“Non-toxic” is another term that’s not regulated. It indicates that the product has not been linked to any adverse health; however, anyone can use it whether that’s true or not. The only labels that actually mean anything on cleaning products are stamped with third-party seals or certifications.
The term “organic” is not regulated, but the USDA “Certified Organic” seal indicates that products bearing the label have met certain standards, such as never using GMOs and avoiding synthetic fertilizers. The agency also offers a seal for “Certified Biobased” products that provide an alternative to conventional petroleum-derived products. The label indicates what percent of the product is biobased, according to results from the USDA and American Society for Testing and Materials. For example, Mrs. Meyer’s dish soap says that’s 88 percent, Everspring dish soap is 97 percent biobased, and Seventh Generation’s EasyDose Ultra Concentrated Laundry Detergent is 99 percent. Biobased products reduce our reliance on petroleum-based products, in turn lowering our need for fossil fuels.
Green Seal is a nonprofit organization that certifies products for its entire life cycle, from raw material extraction to disposal, for its “ecolabel.” ECOLOGO Certified products is another third-party certification that have reduced environmental impact in at least some, if not all, “materials, energy, manufacturing and operations, health and environment, product performance and use, and product stewardship and innovation.”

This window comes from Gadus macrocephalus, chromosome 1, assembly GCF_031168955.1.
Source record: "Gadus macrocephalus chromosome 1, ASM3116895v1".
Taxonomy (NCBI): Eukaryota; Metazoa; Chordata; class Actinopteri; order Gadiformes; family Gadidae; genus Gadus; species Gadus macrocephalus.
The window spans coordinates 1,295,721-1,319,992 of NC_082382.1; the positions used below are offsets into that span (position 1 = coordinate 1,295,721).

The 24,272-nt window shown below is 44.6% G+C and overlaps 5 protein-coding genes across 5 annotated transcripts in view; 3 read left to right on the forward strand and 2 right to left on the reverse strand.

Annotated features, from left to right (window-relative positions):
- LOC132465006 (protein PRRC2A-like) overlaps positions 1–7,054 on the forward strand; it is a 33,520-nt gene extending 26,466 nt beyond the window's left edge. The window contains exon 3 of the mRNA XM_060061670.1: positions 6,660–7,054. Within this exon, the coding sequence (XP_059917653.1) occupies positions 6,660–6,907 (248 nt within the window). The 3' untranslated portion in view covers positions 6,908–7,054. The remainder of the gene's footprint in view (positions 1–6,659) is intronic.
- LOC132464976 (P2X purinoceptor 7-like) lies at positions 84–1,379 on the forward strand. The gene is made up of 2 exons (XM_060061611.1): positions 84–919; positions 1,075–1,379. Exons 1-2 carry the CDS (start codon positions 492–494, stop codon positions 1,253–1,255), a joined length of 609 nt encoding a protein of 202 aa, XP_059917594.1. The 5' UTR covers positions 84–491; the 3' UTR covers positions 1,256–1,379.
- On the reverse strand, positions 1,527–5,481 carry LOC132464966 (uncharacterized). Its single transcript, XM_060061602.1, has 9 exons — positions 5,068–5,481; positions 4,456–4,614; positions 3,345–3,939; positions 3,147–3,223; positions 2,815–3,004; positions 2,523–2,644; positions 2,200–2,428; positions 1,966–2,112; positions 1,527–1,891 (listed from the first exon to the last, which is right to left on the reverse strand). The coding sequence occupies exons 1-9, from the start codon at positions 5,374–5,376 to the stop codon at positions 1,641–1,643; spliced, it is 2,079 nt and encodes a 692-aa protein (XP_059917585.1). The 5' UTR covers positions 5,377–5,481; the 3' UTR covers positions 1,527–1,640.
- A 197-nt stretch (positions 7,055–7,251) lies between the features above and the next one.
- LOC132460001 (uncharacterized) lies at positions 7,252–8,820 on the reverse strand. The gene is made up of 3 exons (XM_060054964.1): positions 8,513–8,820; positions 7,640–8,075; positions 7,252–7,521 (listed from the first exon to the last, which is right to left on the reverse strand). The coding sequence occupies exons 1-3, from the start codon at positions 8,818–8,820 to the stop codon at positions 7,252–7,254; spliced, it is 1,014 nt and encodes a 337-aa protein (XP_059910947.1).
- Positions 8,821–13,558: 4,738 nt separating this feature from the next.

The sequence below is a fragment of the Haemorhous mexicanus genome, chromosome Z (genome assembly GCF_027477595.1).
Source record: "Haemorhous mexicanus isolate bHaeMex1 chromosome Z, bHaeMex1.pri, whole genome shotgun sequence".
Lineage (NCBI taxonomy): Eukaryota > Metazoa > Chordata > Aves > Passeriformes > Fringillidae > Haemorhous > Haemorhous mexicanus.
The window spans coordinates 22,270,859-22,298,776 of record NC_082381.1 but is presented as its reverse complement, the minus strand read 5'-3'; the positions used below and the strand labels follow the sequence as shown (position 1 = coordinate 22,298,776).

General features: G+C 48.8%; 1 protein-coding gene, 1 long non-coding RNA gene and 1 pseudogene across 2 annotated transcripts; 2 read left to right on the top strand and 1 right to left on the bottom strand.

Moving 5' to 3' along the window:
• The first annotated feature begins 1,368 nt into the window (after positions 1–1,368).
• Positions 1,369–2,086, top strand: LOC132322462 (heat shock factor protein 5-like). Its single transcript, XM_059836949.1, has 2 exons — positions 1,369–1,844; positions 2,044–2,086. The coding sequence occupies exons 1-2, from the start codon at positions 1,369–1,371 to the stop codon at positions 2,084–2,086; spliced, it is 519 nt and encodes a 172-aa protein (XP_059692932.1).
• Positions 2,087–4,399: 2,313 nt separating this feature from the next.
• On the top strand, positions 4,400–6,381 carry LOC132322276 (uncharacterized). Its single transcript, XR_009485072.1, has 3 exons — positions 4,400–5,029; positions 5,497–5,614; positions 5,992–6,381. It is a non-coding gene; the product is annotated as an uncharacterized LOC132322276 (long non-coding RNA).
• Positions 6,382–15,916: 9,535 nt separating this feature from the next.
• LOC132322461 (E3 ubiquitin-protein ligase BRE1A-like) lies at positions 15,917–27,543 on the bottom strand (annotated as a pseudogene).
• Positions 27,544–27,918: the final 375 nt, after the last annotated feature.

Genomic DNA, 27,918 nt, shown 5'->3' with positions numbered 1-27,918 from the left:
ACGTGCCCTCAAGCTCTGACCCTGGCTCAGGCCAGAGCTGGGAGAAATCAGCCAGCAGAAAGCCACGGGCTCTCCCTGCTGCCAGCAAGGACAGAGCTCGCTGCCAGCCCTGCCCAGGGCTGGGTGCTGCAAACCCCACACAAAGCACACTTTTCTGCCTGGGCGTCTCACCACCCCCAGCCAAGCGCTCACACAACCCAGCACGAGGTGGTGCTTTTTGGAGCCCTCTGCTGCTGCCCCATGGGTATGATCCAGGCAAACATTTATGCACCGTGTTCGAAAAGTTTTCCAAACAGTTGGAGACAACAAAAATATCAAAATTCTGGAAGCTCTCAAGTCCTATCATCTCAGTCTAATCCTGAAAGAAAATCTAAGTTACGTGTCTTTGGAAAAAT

The label most sustainability and cleaning experts point towards, however, is EcoCert. The internationally recognized certification ensures environmentally safe practices in the product design and creation with very strict guidelines to ensure that all products boasting its brand are good for the environment in every way. “This certification is more stringent than other ‘green’ labels,” says Jessica Samson, director of national branding at maids.com. “Use this as a reference point to find products that are safe for our oceans and environment.”
Look for ingredients and products that are harmful to the ocean. Antibacterials, heavily scented products, and laundry detergents are some of the hardest to buy due to their chemical makeup.
Triclosan is an antibacterial and antifungal agent that’s found in a wide array of antibacterial products. While effective at reducing and preventing bacterial contamination, as well as killing fungi and mildew, it also kills bacteria and algae in waterways. “As this water flows into our oceans, it can really impact the microbiome (the types of bacteria living in the waters), in turn damaging the entire ecosystem,” says Radford. “Triclosan is also an endocrine disruptor, meaning it will affect the hormones and growth of frogs, fish, and other aquatic animals.”
Another class of major (and more sneaky) cleaning products is phthalates, most commonly found in air fresheners; they’re also included in cleaning and laundry products. They’ve been shown to cause reproductive and developmental disruption in humans and are toxic to aquatic organisms including bacteria, algae, crustaceans, insects, and fish. They’ve been detected all over the place — air, drinking water, rivers, and soil — even in rainwater due to their ability to leach from manufactured products.